Orthodox Christian Holy Days
The Eastern (Orthodox) Christian Churches use the Julian Calendar, as opposed to the Gregorian Calendar in use by the Western Church. Since the actual solar year is approximately 11.25 minutes shorter than the Julian year, by the 16th century the Julian Calendar was 10 days behind the solar year. At present the Gregorian and Julian Calendars are 13 days out of phase.
For both churches, movable festivals such as Pentecost and Ascension are based on Easter or Pascha (Orthodox Easter), which are determined by the timing of the moon and March Equinox; consequently, their dates vary from year to year. Pascha may be celebrated up to five weeks later than Easter because of the difference in calendars.
Great Lent is the Lenten season in Eastern Orthodox Christianity. Also called the Great Fast, it is the church’s longest, strictest and most important time of fasting, leading up to Pascha (Orthodox Easter Sunday). Like its Western Christian counterpart, Great Lent lasts 40 days (but includes Sundays) and moves from year to year, based on the date of Pascha. The period begins seven weeks before Pascha on Clean Monday and goes through Lazarus Saturday, the day before Palm Sunday; fasting continues until the morning of Pascha.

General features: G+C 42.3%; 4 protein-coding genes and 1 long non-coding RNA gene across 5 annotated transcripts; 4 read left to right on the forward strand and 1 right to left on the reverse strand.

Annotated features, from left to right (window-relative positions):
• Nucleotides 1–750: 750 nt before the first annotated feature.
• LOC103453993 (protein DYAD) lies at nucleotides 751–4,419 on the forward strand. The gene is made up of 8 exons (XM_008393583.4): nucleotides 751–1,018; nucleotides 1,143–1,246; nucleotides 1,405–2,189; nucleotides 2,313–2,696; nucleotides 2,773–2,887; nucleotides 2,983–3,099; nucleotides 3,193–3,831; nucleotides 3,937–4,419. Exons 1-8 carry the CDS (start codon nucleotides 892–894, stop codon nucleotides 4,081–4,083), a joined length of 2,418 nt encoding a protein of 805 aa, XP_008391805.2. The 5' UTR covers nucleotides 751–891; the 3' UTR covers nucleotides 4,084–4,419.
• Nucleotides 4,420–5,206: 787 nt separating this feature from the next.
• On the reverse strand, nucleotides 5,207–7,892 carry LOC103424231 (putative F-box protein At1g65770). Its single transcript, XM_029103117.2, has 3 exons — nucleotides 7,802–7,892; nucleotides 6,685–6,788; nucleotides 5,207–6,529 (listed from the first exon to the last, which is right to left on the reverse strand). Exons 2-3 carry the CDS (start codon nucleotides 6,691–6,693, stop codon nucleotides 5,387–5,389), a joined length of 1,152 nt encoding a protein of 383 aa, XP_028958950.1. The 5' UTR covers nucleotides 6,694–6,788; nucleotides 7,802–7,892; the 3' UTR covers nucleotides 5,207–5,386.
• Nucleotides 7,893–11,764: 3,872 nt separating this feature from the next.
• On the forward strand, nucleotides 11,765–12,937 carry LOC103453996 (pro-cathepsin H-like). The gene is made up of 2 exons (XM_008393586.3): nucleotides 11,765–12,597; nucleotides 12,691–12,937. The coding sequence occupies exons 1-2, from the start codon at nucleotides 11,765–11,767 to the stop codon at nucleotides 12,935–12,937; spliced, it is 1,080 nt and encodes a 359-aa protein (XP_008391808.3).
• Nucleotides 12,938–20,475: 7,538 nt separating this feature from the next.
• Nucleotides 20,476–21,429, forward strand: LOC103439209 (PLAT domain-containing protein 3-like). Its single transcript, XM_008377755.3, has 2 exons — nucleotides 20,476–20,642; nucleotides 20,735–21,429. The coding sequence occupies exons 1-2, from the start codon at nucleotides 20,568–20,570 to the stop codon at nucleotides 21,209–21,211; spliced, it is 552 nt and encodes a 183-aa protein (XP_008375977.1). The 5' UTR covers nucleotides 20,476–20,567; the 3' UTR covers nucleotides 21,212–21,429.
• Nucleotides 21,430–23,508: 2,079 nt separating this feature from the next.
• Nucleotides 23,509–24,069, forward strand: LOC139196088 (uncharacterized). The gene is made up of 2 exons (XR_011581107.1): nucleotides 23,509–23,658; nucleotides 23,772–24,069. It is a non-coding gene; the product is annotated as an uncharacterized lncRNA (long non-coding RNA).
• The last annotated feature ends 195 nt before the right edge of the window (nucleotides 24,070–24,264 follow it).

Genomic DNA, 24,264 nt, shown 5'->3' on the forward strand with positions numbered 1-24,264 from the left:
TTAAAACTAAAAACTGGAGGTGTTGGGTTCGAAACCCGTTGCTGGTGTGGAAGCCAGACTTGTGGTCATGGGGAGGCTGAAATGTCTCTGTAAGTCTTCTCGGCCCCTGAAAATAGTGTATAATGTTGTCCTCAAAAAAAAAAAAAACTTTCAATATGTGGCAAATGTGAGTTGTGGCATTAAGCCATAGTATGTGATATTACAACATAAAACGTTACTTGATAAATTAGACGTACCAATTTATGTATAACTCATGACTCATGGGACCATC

Starting the week before Lent, believers avoid meat and other animal products; eggs and dairy are allowed. In the first five days of Lent, nothing is eaten from Monday morning through Wednesday evening. Only two full meals are taken on Wednesday and Friday. Throughout the rest of Lent, meat and animal products, fish, dairy products, wine and oil are mostly avoided, with wine and oil allowed on weekends. During Holy Week, the last meal before Pascha is ideally Thursday evening and may include wine and oil. Great and Holy Friday is the year’s strictest fast day and is encouraged even for those who have not kept a strict Lenten fast. The fast may end Saturday night or on Pascha.